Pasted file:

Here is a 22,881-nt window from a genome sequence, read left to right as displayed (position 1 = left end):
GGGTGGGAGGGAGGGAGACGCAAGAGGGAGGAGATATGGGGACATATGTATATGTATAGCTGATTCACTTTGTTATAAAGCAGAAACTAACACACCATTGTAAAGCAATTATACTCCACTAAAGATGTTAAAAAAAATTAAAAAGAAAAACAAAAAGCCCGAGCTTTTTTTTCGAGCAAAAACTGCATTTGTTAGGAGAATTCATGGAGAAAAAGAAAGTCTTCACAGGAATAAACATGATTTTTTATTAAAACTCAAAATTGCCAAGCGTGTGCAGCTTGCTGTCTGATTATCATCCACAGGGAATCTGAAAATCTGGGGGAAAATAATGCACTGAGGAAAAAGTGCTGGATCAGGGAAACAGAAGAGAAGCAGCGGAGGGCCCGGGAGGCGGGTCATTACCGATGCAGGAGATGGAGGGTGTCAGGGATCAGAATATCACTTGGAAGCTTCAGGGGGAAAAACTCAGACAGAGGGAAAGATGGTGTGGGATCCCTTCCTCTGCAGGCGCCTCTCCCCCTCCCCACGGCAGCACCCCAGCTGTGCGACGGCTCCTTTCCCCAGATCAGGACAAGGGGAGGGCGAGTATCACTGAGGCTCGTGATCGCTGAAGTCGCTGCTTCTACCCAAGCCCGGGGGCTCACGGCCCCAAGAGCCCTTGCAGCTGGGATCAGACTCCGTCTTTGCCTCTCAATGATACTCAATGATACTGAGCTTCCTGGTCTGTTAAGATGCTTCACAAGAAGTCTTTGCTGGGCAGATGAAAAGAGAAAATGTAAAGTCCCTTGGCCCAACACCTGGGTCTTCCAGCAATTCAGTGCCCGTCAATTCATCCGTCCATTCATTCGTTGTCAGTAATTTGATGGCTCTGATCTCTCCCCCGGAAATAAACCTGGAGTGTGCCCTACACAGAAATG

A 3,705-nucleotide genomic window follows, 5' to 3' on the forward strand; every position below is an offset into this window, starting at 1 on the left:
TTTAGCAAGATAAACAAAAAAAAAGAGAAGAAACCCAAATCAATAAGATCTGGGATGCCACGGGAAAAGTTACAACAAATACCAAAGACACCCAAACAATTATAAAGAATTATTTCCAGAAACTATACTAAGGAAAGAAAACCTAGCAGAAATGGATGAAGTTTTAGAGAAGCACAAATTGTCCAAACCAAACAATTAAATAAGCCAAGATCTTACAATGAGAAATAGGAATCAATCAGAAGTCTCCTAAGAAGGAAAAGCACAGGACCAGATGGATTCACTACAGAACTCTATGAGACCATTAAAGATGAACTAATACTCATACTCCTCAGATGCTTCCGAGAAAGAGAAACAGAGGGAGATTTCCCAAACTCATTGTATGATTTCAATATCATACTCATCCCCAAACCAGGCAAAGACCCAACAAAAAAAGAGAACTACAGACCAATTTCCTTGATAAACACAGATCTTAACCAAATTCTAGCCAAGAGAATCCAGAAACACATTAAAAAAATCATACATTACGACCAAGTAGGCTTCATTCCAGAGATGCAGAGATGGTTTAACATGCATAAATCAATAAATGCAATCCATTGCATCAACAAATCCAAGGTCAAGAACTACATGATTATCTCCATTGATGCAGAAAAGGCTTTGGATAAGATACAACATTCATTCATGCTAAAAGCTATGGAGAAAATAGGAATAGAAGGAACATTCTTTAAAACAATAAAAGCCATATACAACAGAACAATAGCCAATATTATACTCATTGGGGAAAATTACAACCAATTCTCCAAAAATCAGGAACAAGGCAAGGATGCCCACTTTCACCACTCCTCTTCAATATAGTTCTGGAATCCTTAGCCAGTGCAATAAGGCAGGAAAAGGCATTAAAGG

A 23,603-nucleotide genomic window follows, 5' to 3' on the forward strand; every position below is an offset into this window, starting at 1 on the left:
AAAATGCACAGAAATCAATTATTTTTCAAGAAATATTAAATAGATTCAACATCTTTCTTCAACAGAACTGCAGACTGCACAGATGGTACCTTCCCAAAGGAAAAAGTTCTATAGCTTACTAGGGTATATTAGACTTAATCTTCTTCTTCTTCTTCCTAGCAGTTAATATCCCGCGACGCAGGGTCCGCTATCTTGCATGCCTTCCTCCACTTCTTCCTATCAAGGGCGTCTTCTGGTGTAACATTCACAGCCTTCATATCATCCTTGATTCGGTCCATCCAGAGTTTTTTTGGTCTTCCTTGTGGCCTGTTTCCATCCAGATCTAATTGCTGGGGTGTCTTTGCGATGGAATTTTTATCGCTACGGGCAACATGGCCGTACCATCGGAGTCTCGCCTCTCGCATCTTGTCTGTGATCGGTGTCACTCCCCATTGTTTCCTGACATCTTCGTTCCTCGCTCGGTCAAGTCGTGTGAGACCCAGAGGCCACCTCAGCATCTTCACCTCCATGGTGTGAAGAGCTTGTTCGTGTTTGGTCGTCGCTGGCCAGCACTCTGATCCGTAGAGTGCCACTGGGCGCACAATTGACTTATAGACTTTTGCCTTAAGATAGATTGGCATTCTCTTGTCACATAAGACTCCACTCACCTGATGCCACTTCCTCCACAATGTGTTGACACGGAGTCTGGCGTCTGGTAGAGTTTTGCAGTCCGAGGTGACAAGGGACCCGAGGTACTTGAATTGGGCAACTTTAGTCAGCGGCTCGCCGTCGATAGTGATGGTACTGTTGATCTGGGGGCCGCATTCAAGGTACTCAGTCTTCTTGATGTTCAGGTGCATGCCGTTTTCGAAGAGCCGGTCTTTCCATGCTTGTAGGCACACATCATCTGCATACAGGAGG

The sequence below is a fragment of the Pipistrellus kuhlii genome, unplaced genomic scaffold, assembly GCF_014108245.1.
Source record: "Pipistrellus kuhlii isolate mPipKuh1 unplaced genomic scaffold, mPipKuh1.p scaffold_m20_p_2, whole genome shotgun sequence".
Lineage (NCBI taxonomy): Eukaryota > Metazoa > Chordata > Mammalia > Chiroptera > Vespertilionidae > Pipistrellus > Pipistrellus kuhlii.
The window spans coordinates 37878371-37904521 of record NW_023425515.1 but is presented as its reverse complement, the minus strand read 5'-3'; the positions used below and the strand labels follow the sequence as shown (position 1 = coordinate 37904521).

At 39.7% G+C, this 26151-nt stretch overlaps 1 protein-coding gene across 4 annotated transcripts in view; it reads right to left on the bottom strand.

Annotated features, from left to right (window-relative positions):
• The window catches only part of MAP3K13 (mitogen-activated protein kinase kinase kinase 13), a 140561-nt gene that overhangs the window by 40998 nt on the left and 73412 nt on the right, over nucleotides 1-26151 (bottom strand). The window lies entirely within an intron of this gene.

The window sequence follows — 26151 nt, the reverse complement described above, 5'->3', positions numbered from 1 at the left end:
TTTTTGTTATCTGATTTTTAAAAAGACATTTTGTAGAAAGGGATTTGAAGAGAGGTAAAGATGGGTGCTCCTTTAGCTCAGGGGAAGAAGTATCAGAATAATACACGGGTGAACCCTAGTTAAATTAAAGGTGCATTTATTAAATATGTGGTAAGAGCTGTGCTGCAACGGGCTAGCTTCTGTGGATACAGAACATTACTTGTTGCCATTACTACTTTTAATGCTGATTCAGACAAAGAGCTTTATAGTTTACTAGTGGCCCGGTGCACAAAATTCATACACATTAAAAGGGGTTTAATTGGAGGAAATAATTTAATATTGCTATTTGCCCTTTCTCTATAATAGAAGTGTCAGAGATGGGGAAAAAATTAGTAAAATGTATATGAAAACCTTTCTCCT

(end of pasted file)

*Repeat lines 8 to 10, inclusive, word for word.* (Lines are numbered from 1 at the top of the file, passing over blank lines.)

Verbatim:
Source record: "Pipistrellus kuhlii isolate mPipKuh1 unplaced genomic scaffold, mPipKuh1.p scaffold_m20_p_2, whole genome shotgun sequence".
Lineage (NCBI taxonomy): Eukaryota > Metazoa > Chordata > Mammalia > Chiroptera > Vespertilionidae > Pipistrellus > Pipistrellus kuhlii.
The window spans coordinates 37878371-37904521 of record NW_023425515.1 but is presented as its reverse complement, the minus strand read 5'-3'; the positions used below and the strand labels follow the sequence as shown (position 1 = coordinate 37904521).